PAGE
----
An extraordinary example of the difficulties in America’s economic relations with China is being played out in the technology field, particularly concerning cell phones.
Business Insider reports that the Senate is concerned about Beijing’s attempt to gain access to sensitive U.S. technologies and intellectual properties through telecommunications companies, academia and joint business ventures. The publication notes that,
“Chinese firms have come under greater scrutiny in the United States in recent years over fears they may be conduits for spying, something they have consistently denied.”
Writing for the Verge, James Vincent reports that the heads of six major American intelligence agencies are advising U.S. citizens to not use products or services provided by Chinese companies Huawei and ZTE.
The problem has a lengthy history. In May 2017, a federal jury found that Huwaei engaged in industrial espionage within U.S. borders, and ordered the company to provide $4.8 million in damages to T-Mobile.
In 2012 The House Intelligence Committee report highlighted the potential security threat posed by Chinese telecommunications companies with potential ties to the Chinese government or military.
“The Committee believes the telecommunications sector […] is […] a target of foreign intelligence services. The Committee’s formal investigation focused on Huawei and ZTE, the top two Chinese telecommunications equipment manufacturers...”
In 2014 the FBI noted that,
“It’s no secret that the Chinese government has blatantly sought to use cyber espionage to obtain economic advantage for its state-owned industries. Diplomatic efforts and public exposure have failed to curtail these activities. So we have taken the next step of securing an indictment of some of the most prolific hackers. […] These individuals are alleged to have used a variety of techniques, including e-mails that launched malicious software to steal proprietary and sensitive information from U.S. victims.”
The Wall Street Journal reported in January that AT&T “has walked away from a deal to sell smartphones made by Chinese electronics giant Huawei Technologies Co.”
In April, ZTE was hit with another charge by the U.S. Commerce Department, which announced that its,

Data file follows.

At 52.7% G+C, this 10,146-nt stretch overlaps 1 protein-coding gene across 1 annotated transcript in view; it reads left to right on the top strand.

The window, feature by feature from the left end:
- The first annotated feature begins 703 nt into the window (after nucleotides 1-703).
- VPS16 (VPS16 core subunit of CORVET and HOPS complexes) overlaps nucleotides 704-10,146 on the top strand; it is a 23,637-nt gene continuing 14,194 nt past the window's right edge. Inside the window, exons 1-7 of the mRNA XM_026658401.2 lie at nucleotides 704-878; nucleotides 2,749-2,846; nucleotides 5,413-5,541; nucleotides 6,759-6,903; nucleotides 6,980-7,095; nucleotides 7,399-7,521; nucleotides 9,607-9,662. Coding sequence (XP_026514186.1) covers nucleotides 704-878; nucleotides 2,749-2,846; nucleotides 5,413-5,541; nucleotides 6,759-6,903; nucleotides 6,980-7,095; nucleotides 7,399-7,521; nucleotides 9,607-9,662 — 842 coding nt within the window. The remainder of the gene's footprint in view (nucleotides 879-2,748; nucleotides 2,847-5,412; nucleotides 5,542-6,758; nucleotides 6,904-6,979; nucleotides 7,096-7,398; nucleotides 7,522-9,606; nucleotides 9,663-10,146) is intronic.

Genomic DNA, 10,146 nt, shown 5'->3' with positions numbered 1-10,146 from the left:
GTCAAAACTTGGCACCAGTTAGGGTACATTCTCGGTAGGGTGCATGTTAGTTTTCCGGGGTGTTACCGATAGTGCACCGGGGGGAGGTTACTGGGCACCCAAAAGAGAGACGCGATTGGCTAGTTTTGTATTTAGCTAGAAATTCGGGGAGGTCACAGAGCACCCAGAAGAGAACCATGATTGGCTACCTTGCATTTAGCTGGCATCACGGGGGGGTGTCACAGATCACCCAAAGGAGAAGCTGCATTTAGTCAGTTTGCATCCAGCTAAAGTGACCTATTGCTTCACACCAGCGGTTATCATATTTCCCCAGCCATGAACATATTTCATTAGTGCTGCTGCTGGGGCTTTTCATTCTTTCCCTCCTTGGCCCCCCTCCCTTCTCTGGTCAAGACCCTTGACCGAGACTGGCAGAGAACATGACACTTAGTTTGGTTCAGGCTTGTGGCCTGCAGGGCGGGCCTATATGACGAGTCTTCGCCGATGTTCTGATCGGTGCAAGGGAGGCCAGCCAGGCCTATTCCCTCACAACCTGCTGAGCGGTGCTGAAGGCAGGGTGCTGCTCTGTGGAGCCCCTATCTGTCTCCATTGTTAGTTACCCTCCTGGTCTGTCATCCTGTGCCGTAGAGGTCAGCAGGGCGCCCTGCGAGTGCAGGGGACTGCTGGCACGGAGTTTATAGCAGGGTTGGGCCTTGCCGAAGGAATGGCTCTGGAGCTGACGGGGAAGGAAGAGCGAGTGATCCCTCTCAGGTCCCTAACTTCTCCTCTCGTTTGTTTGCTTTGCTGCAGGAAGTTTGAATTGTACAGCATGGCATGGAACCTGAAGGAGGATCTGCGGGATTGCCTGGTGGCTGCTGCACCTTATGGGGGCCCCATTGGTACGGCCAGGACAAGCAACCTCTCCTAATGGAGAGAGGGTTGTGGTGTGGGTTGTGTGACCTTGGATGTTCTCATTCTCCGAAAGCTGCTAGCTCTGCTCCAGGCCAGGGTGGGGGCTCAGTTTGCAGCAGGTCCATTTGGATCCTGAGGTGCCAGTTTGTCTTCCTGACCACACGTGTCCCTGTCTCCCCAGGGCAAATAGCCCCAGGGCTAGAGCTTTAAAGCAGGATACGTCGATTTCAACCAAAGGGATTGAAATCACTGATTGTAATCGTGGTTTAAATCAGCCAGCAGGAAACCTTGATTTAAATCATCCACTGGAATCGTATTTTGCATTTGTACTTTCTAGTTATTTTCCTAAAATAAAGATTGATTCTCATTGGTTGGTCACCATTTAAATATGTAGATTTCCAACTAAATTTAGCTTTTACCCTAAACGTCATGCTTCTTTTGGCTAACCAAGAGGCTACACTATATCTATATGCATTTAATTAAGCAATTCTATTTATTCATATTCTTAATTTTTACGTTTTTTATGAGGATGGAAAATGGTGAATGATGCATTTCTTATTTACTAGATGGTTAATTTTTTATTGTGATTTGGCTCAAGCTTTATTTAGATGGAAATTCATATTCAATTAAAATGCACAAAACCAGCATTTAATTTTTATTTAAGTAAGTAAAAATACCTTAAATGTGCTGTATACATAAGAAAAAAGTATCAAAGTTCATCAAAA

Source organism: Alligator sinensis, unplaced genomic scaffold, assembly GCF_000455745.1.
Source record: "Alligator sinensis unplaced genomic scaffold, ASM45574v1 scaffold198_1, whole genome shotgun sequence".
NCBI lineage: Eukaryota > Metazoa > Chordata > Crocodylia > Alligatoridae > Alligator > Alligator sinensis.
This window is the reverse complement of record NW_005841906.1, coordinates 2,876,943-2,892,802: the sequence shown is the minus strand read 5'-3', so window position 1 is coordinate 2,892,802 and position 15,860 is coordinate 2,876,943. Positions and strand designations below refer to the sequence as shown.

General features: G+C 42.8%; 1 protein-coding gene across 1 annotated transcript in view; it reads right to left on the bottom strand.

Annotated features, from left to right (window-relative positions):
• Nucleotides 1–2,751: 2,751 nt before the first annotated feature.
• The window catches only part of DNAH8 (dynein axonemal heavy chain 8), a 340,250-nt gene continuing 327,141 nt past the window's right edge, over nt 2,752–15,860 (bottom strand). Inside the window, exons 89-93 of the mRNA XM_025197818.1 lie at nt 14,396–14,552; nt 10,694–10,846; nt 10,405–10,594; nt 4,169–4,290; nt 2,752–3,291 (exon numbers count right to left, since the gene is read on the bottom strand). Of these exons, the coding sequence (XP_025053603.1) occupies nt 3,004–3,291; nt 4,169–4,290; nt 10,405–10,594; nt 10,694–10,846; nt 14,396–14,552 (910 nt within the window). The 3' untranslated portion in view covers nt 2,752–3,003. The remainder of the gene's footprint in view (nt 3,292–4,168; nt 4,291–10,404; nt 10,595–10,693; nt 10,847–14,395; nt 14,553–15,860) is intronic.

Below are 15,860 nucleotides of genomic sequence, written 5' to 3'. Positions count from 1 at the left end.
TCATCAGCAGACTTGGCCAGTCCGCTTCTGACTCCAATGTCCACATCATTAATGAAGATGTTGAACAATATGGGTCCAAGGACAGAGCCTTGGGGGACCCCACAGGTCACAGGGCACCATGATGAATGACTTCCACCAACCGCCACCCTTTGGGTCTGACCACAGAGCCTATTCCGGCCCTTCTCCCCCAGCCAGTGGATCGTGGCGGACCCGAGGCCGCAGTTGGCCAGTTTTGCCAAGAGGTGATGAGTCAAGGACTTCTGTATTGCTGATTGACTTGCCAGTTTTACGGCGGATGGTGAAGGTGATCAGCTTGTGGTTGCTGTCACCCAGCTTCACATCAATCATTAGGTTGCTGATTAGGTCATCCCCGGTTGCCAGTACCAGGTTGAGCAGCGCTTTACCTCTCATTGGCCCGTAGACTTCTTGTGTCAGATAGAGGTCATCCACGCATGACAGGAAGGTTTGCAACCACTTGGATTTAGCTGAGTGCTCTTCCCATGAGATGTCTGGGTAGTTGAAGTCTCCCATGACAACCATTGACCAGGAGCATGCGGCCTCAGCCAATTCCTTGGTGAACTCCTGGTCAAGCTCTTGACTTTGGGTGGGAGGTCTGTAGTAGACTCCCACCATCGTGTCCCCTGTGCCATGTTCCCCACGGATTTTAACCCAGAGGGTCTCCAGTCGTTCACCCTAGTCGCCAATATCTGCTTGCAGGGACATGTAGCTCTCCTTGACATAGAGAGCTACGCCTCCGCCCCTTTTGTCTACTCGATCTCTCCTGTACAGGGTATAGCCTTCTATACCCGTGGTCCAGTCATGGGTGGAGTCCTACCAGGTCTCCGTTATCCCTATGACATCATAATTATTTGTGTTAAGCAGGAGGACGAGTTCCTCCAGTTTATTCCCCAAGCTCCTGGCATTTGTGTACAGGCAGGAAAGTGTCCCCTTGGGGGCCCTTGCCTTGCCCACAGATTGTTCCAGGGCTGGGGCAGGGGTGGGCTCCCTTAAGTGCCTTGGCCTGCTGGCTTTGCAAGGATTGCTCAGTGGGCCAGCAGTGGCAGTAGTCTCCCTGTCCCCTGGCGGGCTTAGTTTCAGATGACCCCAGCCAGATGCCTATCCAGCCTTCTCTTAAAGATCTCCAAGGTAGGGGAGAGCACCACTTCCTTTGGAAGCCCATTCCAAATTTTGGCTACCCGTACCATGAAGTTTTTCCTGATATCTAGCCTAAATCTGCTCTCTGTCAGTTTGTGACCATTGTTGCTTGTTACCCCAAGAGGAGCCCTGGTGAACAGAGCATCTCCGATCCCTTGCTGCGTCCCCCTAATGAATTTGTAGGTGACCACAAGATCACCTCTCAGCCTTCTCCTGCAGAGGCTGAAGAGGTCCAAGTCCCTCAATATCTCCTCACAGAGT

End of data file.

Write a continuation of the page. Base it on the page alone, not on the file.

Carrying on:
“Bureau of Industry and Security (BIS) has imposed a denial of export privileges against Zhongxing Telecommunications Equipment Corporation, of Shenzhen, China (“ZTE Corporation”) and ZTE Kangxun Telecommunications Ltd. of Hi-New Shenzhen, China (“ZTE Kangxun”) (collectively, “ZTE”). In March 2017, ZTE agreed to a combined civil and criminal penalty and forfeiture of $1.19 billion after illegally shipping telecommunications equipment to Iran and North Korea, making false statements, and obstructing justice including through preventing disclosure to and affirmatively misleading the U.S. Government. In addition to these monetary penalties, ZTE also agreed a seven-year suspended denial of export privileges, which could be activated if any aspect of the agreement was not met and/or if the company committed additional violations of the Export Administration Regulations (EAR).”
In January, Rep. Mike Conway (TX-11) introduced H.R. 4747, The Defending U.S. Government Communications Act. This bill prohibits the U.S. government from purchasing or leasing telecommunications equipment and/or services from Huawei, ZTE, or any subsidiaries/affiliates thereof. Rep. Conway emphasized that,
“Chinese commercial technology is a vehicle for the Chinese government to spy on United States federal agencies, posing a severe national security threat. […] Allowing Huawei, ZTE, and other related entities access to U.S. government communications would be inviting Chinese surveillance into all aspects of our lives. [...] This is an issue we’ve followed for years at the House Permanent Select Committee on Intelligence (HPSCI). The threat […] is now reemerging as the Chinese government is reattempting to embed themselves into U.S. technology. This is extremely dangerous because the Chinese government is trying to compromise the integrity of U.S. businesses and spy on our closely held national security secrets.”
Frank Vernuccio serves as editor-in-chief of the New York Analysis of Policy & Government.